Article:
Here’s the deal: If Bradley spends more than 172 days in the majors this year, he will reach free agency in 2018 instead of 2019. If they waited 11 days and brought him up on April 12, they would loophole the dilemma and keep him until ’19. Milking that one extra low-cost year is a tool for cash-strapped teams. Boston shouldn’t be playing small-market games with its big-time star.

The one extra year could prove especially valuable because Bradley’s agent is Scott Boras, who pushes his players to test the free agent waters. But a few Boras clients, including Jason Varitek, have signed before reaching free agency. And maybe Bradley would be less likely to sign early if the Sox play start playing hardball with him now by keeping him in the minors when he doesn’t belong there.

If Bradley starts the year in the majors and excels, then the team should do all it can to sign him to a long-term deal before 2018, anyway. Plus, if he’s that good, it’s not worth keeping him away from the 2013 Sox and the 2013 fans so the organization can save a few bucks in five years, or be sure to have him in 2019. Too much can happen between now and then.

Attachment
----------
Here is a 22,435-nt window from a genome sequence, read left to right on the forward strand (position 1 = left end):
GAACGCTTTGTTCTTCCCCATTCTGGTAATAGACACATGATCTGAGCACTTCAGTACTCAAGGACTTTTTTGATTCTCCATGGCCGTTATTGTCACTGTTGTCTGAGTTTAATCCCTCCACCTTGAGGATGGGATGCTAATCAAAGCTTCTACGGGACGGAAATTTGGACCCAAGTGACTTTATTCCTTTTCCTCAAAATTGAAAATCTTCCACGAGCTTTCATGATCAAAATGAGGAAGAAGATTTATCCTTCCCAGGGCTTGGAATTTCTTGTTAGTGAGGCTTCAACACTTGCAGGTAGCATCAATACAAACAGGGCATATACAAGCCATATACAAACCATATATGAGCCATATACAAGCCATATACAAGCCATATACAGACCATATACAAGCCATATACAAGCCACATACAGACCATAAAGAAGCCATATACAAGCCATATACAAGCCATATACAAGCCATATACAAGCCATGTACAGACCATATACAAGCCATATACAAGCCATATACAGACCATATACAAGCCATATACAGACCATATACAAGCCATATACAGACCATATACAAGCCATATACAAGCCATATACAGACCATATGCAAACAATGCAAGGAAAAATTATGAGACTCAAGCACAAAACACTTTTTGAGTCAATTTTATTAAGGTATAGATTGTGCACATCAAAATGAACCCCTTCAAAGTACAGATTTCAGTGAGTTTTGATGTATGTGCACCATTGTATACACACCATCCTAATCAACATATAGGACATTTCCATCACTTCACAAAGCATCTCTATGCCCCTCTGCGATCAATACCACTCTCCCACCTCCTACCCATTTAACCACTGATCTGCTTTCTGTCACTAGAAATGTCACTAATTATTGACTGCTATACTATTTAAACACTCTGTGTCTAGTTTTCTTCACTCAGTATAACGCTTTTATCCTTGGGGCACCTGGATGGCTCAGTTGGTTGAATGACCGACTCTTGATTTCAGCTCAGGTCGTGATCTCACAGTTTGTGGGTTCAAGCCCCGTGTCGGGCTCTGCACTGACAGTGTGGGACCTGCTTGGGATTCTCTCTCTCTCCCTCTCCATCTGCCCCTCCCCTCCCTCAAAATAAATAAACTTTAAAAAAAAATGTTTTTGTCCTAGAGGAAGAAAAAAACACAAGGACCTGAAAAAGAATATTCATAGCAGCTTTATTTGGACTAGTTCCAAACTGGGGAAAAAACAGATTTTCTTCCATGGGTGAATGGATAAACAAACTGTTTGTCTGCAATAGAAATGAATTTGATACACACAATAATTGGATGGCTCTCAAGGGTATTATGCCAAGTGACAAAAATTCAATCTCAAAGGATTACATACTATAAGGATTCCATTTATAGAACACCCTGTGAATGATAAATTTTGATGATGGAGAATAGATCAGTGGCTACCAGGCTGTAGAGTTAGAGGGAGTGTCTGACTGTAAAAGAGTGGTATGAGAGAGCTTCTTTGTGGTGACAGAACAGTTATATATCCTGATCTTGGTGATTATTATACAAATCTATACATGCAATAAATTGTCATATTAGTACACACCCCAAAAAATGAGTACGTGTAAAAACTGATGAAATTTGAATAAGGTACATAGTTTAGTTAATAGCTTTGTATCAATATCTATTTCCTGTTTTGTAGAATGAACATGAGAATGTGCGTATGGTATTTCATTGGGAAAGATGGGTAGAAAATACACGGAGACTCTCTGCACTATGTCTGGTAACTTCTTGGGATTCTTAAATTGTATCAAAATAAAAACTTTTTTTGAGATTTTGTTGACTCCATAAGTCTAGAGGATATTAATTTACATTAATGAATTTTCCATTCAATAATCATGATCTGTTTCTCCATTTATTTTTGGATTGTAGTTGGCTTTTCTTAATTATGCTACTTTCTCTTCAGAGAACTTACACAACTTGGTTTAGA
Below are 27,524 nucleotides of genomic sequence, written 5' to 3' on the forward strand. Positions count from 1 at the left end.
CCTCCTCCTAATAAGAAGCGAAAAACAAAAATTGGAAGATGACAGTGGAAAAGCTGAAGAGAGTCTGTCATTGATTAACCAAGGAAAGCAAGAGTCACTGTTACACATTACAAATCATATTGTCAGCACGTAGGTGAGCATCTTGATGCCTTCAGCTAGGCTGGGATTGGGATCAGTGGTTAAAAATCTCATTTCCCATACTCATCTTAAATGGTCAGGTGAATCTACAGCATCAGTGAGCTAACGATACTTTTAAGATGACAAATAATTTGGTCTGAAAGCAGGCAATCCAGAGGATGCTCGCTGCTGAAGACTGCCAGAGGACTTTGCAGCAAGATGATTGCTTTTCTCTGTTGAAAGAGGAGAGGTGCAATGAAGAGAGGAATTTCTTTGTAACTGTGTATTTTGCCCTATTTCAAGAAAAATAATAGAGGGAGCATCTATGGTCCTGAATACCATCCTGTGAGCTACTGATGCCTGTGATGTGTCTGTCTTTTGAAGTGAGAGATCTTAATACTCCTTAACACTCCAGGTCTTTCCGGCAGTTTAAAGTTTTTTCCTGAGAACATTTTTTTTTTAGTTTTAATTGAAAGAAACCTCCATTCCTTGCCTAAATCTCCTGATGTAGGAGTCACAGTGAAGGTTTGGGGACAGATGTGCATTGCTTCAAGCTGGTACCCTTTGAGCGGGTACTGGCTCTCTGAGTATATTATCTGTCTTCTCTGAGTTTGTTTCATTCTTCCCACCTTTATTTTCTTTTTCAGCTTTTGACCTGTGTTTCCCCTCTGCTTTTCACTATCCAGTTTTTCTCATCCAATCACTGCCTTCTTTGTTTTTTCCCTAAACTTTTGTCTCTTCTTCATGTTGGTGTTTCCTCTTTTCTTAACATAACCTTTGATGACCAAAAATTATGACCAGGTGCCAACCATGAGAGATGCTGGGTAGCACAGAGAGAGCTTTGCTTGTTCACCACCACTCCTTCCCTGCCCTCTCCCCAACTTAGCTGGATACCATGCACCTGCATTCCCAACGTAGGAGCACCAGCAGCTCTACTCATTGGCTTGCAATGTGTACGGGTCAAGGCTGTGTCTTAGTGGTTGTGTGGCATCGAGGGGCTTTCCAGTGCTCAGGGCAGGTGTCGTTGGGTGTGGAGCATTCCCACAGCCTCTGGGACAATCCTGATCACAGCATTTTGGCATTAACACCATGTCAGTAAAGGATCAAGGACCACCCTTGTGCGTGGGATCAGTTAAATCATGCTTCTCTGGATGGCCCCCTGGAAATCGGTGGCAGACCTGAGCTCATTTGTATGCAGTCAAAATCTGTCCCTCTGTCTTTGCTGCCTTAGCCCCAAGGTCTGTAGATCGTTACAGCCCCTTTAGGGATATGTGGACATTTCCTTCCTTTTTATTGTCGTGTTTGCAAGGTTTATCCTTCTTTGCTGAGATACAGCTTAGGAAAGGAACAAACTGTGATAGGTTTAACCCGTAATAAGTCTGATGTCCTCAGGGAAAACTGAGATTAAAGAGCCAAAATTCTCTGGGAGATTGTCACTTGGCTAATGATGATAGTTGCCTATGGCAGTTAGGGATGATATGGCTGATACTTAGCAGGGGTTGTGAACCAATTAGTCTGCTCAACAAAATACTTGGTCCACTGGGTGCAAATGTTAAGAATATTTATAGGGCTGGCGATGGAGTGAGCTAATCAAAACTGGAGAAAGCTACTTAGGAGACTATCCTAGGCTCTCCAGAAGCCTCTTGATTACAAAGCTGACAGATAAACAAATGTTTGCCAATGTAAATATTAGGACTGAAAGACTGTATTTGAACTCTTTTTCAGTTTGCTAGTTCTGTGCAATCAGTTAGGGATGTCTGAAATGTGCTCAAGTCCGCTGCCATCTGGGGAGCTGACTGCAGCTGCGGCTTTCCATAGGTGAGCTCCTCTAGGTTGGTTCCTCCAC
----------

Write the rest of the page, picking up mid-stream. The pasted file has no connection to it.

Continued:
If Bradley starts the year in the majors and struggles, then send him back down and he won’t reach the 172 days of service. The development of some prospects gets damaged by premature failure in the big leagues, but Bradley, by all accounts, has the mental and emotional toughness to rebound from that kind of setback.

Last week, Boston General Manager Ben Cherington said there were three key factors in the Bradley decision.

“And those are: Is there an everyday role? Is a player really ready for it? And what’s our best team?” Cherington said. “If we use that to guide us, more often than not, we’ll make the right decision.”

Since the answers to those questions are yes, yes and yes, your best team is with Bradley on it, the right decision seems clear.

(Tim O’Sullivan can be reached at 369-3371 or tosullivan@cmonitor.com or on Twitter @timosullivan20.)